There’s certainly lots to think about before you take the plunge on a joint account so our guide will take you through whether opening a joint bank account with your partner might be right for you.
Joint accounts are regular bank accounts that can be accessed by more than one person.
They tend to be shared by married couples, civil partners, couples who live together and flatmates.
Instead of separating who’s paying for what or moving money between accounts to pay for joint bills and expenses, many people open a joint account to keep things simple.
All those named on the joint account have the option to transfer money in and out. Whether this is to pay the bills or withdraw cash, it’s really up to you.
There are plenty of advantages to sharing an account with your partner – especially if you live together and share day-to-day living expenses. Here are a few ways joint accounts can simplify your financial life:
Everything is in one place - Things can get complicated when money is going in and out of multiple accounts for different things. A joint account may be key to keep you both on track.
You set the amount - Rather than sending money to each other for bills every month, you can make regular payments of any size into your joint account either online, via mobile, or in branch.
You manage it together - With both of you in control, you can manage your finances together. This way you are kept in the know about your joint financial situation.
You don't have to, but you can if you want to. You might want to keep the current accounts you both already have, then set up a separate joint account that you both pay a pre-agreed amount into.
Yes. You don’t even have to live at the same address. You could even open one before you move in together, which could come in handy when it comes to furnishing your new home. In fact, you don’t even need to be a couple, which is why flatmates often open one.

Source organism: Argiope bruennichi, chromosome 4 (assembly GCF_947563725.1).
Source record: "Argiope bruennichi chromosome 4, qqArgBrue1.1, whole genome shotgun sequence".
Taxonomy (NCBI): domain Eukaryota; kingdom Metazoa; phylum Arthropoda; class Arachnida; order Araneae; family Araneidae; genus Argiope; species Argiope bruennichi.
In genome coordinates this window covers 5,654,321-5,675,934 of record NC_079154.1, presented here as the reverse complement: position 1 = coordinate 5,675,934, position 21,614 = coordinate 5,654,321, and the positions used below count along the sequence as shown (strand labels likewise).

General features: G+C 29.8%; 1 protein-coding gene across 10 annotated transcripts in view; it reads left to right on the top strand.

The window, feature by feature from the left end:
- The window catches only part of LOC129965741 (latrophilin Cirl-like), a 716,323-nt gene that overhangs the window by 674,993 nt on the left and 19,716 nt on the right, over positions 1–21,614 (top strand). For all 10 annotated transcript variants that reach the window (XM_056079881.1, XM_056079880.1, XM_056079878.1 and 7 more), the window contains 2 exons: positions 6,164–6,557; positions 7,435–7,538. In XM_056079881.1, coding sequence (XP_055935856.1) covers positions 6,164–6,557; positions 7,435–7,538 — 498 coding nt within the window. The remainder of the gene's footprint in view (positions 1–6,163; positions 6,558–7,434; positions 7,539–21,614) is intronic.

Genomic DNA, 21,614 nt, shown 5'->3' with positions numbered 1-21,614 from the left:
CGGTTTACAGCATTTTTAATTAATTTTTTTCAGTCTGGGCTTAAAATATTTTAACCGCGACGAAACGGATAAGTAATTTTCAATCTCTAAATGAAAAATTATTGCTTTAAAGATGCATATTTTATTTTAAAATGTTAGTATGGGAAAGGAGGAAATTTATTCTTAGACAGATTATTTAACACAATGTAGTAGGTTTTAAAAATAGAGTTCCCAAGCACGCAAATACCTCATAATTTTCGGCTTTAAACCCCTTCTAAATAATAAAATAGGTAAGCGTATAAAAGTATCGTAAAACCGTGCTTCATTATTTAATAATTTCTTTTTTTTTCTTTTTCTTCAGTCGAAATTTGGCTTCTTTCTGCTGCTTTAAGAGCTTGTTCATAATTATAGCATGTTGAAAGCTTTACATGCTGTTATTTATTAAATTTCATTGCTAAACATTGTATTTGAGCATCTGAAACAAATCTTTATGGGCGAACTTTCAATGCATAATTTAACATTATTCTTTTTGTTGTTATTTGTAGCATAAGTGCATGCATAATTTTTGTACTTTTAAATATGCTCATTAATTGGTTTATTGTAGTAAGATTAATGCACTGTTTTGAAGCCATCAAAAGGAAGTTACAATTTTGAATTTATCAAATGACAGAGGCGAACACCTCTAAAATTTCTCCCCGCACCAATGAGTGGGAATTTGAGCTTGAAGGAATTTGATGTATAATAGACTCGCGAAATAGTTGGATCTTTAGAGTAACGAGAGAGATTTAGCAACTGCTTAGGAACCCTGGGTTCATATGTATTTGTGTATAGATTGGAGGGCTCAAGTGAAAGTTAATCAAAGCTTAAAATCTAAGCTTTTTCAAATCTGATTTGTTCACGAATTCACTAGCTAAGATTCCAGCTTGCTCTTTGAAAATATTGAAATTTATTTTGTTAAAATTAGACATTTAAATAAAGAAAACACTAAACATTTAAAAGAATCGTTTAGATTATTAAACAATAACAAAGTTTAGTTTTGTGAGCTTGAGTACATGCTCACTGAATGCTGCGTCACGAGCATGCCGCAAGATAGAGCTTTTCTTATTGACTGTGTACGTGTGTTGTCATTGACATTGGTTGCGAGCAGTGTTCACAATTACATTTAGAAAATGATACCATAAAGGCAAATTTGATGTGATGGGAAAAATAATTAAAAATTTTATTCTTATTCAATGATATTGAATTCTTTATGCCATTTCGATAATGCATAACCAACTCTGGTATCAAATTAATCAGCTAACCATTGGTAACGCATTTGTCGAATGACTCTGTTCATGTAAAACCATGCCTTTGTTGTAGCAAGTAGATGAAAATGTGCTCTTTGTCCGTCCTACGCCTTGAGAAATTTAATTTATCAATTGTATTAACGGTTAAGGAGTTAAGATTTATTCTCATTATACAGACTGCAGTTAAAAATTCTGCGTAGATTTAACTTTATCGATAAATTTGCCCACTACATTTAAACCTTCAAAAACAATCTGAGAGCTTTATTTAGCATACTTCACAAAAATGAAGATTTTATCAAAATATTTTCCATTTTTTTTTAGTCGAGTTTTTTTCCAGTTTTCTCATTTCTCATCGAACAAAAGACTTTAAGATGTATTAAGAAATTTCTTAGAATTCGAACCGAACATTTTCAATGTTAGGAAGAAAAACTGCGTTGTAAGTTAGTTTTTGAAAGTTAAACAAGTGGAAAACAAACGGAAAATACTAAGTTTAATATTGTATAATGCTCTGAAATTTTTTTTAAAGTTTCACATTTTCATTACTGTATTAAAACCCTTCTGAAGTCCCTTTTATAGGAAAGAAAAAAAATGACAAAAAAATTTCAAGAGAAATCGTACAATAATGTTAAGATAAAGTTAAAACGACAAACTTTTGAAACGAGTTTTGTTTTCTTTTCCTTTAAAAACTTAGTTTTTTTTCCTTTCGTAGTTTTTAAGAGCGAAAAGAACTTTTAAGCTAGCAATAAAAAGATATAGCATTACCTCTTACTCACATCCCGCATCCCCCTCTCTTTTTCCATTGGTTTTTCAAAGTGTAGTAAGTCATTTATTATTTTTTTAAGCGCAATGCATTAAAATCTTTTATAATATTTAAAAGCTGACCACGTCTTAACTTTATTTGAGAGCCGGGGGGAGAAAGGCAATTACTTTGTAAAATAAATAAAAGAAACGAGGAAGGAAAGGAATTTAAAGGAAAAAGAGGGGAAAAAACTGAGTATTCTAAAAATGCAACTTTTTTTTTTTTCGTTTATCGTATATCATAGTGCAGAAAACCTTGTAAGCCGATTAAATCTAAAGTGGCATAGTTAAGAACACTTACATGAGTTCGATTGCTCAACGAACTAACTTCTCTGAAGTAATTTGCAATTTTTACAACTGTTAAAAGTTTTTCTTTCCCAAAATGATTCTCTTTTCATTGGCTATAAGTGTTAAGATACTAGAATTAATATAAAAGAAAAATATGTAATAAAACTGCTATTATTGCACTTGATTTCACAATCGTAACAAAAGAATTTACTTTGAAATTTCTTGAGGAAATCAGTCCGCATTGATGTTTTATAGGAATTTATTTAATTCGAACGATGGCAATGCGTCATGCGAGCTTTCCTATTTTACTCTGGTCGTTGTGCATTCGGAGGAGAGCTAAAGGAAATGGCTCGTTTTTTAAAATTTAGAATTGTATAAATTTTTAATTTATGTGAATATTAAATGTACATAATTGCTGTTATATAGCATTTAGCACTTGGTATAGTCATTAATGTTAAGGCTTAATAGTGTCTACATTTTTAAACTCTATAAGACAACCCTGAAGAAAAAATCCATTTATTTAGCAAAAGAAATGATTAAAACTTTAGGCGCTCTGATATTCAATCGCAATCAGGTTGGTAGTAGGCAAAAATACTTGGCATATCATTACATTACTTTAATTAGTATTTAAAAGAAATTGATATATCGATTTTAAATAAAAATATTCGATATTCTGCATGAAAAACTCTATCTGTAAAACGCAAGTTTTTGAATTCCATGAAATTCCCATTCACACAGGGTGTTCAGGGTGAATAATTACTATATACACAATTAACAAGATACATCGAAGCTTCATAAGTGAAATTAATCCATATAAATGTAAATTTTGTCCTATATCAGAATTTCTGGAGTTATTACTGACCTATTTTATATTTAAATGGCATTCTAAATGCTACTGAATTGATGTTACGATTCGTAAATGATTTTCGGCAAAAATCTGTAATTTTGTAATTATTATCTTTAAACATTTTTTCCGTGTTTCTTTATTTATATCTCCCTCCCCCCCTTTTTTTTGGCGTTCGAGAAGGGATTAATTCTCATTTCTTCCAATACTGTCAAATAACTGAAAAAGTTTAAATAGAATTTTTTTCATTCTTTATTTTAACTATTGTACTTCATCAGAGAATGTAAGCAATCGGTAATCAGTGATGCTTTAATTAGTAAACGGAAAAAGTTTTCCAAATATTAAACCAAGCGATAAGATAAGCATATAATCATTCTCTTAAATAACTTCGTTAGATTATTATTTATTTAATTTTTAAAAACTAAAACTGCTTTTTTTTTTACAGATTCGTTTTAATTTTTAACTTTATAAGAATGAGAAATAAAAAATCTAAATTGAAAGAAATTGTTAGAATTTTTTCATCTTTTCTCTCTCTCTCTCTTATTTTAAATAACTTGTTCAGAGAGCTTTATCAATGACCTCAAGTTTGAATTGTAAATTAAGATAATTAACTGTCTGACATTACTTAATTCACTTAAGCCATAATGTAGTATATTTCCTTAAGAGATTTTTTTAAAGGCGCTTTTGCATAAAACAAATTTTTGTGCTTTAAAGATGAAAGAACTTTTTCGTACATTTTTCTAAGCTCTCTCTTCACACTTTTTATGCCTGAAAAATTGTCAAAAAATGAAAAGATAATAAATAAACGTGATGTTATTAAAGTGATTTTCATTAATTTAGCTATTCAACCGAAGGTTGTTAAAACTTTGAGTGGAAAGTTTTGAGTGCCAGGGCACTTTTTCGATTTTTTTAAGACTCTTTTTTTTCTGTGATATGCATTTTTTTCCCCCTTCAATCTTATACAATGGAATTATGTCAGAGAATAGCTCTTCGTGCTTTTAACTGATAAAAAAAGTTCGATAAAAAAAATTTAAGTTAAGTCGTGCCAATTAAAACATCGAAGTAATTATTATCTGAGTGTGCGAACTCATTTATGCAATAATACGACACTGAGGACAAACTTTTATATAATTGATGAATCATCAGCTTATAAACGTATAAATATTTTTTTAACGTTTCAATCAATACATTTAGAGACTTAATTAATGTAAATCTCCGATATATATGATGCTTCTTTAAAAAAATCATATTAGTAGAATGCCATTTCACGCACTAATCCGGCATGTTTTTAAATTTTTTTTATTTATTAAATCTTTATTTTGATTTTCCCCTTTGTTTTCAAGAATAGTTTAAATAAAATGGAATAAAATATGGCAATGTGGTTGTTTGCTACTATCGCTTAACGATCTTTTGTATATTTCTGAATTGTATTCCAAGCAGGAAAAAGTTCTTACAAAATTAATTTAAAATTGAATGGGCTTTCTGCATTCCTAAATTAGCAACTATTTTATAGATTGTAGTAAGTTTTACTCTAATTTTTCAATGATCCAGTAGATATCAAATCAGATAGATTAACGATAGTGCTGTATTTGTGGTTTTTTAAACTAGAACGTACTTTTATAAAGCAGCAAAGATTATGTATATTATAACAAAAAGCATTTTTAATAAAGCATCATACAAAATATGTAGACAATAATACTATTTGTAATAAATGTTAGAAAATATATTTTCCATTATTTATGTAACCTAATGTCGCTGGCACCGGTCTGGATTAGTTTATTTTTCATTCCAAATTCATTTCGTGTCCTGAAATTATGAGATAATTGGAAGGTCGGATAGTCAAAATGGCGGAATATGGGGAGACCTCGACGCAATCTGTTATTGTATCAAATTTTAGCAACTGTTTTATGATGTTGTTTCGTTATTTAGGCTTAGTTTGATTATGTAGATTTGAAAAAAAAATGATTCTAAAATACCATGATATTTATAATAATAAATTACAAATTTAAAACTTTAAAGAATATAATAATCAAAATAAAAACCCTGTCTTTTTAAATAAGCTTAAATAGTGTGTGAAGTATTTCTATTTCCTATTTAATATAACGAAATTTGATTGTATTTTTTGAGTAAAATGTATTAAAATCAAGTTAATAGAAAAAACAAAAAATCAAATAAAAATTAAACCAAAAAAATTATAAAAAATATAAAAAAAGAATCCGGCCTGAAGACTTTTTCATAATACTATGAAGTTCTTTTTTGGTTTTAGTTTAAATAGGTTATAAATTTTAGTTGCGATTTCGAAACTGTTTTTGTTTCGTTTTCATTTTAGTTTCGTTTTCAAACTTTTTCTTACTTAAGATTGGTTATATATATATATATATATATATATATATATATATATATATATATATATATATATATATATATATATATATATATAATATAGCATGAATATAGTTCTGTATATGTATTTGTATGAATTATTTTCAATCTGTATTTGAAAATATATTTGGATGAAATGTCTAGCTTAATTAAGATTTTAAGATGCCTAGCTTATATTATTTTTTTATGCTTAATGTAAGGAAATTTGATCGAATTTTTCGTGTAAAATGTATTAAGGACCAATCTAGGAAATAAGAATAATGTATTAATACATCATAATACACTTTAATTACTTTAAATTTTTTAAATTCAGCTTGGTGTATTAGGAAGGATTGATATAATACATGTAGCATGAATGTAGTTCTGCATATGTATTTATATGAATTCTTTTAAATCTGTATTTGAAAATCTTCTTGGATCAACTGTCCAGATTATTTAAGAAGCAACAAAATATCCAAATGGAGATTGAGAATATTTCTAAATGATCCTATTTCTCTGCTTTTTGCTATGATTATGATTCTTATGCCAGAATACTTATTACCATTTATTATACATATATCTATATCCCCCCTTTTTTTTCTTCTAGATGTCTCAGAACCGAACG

The process of opening a joint account is much the same as opening a standard single account, as long as you’re both over 18 and both meet the requirements for a single account.
Here’s what you will need, although bear in mind it may differ from bank to bank:
Our guide on How to open close or switch your bank account should answer everything you need to know about opening an account with us.
With a joint account comes joint responsibility. This means if one of you creates any debt on the joint account, the other party would also be liable.
It is important to remember that when you open a joint account you will be ‘co-scored’, so if one of you has a bad credit history, it could affect the other.
Any party with access to the account can make withdrawals and set up Direct Debits and Standing Orders, so it’s worthwhile agreeing in advance how you want to manage this.
Like many couples, you might be using this account to put money aside for bills. As we all know though, bills have a sneaky habit of going up, so make sure you’re paying enough into the account to handle a sudden spike in any of your Direct Debits.
Only you (that’s you in the plural sense) can answer that one. Now you’ve read the reasons for opening a joint account, you should have a better idea if it works with how you see yourselves managing your money together. After you’ve agreed that, you’ll be free to answer the bigger questions of life as a couple: whose turn is it to be in charge of the remote control?